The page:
2 of 26 Transrectal biopsy sites showing cancer cells (in area where my urologist detected some abnormality during rectal exam). I am considering pencil-beam proton therapy. What is your opinion of this procedure? Tom
Hi Tom- I am sorry to read of your prostate cancer diagnosis. Did your urologist stage your cancer? An accurate stage is needed to think through your therapy options. Based on your post I’m guessing that your prostate cancer is stage 2.
To be clear, I am not a medical doctor, I am a long-term cancer survivor and cancer coach. While I have learned a great deal over the years I cannot “prescribe” therapies.
Having said this I will give you my opinion based on evidence-based research.
Your Gleason score, PSA and biopsy results all sound to me as though your cancer is relatively early stage. While pencil-beam radiation is lower risk than many other prostate cancer therapies, there are side-effects. Please read the first study linked below about the pros and cons of proton beam therapy for prostate cancer.
Further, the second study linked and excerpted below talks about non-toxic lifestyle changes that helped early stage prostate cancer survivors. In addition to the lifestyle changes listed in the above article, also consider supplementation such as curcumin, green tea extract, and resveritrol. Each of these supplements have been shown to be cytotoxic to prostate cancer.
Whatever therapy plan you choose my goal as a cancer survivor and cancer coach is to help you understand your risks and range of options.
Let me know if you have any questions. Thanks
“Proton beam therapy for prostate cancer has become a source of controversy in the urologic community, and the rapid dissemination and marketing of this technology has led to many patients inquiring about this therapy. Yet the complexity of the technology, the cost, and the conflicting messages in the literature have left many urologists ill equipped to counsel their patients regarding this option…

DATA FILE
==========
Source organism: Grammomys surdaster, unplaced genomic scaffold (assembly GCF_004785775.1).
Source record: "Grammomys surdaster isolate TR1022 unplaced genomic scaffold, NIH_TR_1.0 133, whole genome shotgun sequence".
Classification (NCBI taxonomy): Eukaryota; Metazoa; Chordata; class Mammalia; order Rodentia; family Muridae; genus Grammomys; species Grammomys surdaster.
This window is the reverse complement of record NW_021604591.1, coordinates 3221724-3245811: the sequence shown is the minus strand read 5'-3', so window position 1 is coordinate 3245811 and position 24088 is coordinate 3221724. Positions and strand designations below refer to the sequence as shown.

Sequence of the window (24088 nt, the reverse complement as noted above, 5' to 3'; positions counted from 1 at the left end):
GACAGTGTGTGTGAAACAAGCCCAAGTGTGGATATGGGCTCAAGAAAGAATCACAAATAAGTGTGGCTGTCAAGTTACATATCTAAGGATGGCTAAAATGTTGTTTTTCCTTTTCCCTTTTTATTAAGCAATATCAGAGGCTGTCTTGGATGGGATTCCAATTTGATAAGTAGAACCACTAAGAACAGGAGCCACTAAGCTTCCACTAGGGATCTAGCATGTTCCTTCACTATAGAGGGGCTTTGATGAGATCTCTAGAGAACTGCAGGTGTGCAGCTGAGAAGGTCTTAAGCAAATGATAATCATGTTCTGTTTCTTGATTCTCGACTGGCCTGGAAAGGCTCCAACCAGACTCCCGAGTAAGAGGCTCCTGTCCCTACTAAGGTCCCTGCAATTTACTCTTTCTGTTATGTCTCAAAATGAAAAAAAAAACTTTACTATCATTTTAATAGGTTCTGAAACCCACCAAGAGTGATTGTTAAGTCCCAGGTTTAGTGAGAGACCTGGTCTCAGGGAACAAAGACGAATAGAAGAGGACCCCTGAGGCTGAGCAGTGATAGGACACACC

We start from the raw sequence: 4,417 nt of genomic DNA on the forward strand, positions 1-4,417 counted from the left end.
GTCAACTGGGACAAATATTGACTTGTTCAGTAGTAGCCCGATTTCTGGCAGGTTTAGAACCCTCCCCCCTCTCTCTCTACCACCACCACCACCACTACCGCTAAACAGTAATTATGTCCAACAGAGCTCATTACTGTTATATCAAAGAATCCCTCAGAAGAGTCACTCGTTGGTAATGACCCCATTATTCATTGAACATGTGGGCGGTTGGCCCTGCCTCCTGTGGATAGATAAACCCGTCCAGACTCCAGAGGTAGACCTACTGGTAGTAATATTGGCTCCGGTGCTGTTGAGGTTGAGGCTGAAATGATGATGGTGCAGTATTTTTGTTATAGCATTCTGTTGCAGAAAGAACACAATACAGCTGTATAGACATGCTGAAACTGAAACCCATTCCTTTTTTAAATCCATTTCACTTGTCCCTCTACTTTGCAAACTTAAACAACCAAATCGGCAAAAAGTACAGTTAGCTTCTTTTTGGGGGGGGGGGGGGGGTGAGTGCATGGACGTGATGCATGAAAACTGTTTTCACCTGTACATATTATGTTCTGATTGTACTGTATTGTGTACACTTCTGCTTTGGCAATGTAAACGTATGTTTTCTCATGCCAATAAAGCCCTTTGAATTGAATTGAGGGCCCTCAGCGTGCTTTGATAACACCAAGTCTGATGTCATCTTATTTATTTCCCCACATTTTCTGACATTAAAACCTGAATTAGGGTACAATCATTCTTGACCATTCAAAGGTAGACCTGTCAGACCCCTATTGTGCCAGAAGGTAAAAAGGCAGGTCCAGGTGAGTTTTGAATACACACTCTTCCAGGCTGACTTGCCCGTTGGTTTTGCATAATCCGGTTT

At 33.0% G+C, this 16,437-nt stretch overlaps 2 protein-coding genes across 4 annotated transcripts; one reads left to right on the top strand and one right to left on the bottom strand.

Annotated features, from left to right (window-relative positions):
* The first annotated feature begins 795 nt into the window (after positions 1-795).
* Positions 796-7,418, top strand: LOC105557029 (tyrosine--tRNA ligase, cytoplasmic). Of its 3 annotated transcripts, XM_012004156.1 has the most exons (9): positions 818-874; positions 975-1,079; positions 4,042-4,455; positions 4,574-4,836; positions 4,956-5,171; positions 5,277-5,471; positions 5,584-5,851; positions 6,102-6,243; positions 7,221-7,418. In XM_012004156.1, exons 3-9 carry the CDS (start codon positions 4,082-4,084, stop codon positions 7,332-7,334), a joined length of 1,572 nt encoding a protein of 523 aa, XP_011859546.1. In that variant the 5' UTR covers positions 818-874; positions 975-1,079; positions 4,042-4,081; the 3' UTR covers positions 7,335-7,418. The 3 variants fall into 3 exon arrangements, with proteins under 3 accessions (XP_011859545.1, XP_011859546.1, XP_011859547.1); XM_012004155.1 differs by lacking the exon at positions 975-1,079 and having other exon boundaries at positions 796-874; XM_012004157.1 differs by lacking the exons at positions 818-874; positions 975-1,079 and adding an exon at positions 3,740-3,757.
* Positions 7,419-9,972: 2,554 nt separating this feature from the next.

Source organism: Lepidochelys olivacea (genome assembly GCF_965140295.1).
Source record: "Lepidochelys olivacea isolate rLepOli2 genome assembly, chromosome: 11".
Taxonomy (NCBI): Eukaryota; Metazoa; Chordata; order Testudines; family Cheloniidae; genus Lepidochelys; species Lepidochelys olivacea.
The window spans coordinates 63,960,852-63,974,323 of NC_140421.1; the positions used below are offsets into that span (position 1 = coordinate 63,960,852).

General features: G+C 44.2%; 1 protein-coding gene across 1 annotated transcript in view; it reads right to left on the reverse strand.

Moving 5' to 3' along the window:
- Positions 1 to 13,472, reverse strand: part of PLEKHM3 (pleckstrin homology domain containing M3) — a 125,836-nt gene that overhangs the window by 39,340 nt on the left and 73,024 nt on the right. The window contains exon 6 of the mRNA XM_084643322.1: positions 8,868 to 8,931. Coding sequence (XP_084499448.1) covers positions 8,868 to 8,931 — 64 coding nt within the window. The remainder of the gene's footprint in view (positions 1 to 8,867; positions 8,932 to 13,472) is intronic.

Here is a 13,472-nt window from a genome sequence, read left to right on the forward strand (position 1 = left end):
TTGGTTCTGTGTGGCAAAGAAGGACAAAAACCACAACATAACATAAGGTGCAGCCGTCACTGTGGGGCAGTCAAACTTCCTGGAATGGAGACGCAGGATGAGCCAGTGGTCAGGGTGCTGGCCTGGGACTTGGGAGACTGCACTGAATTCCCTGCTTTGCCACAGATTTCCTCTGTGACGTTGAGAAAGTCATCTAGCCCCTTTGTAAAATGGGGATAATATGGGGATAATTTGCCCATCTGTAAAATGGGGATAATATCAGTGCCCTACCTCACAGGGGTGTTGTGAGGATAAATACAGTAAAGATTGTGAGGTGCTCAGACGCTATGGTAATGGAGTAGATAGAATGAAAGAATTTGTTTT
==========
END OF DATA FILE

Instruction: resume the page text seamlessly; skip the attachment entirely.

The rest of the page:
“In a small study, the researchers tracked 30 men with low-risk prostate cancer who decided against conventional medical treatment such as surgery and radiation or hormone therapy…
The men underwent three months of major lifestyle changes, including eating a diet rich in fruits, vegetables, whole grains, legumes and soy products, moderate exercise such as walking for half an hour a day, and an hour of daily stress management methods such as meditation…
After the three months, the men had changes in activity in about 500 genes — including 48 that were turned on and 453 genes that were turned off.
The activity of disease-preventing genes increased while a number of disease-promoting genes, including those involved in prostate cancer and breast cancer, shut down, according to the study published in the journal Proceedings of the National Academy of Sciences….”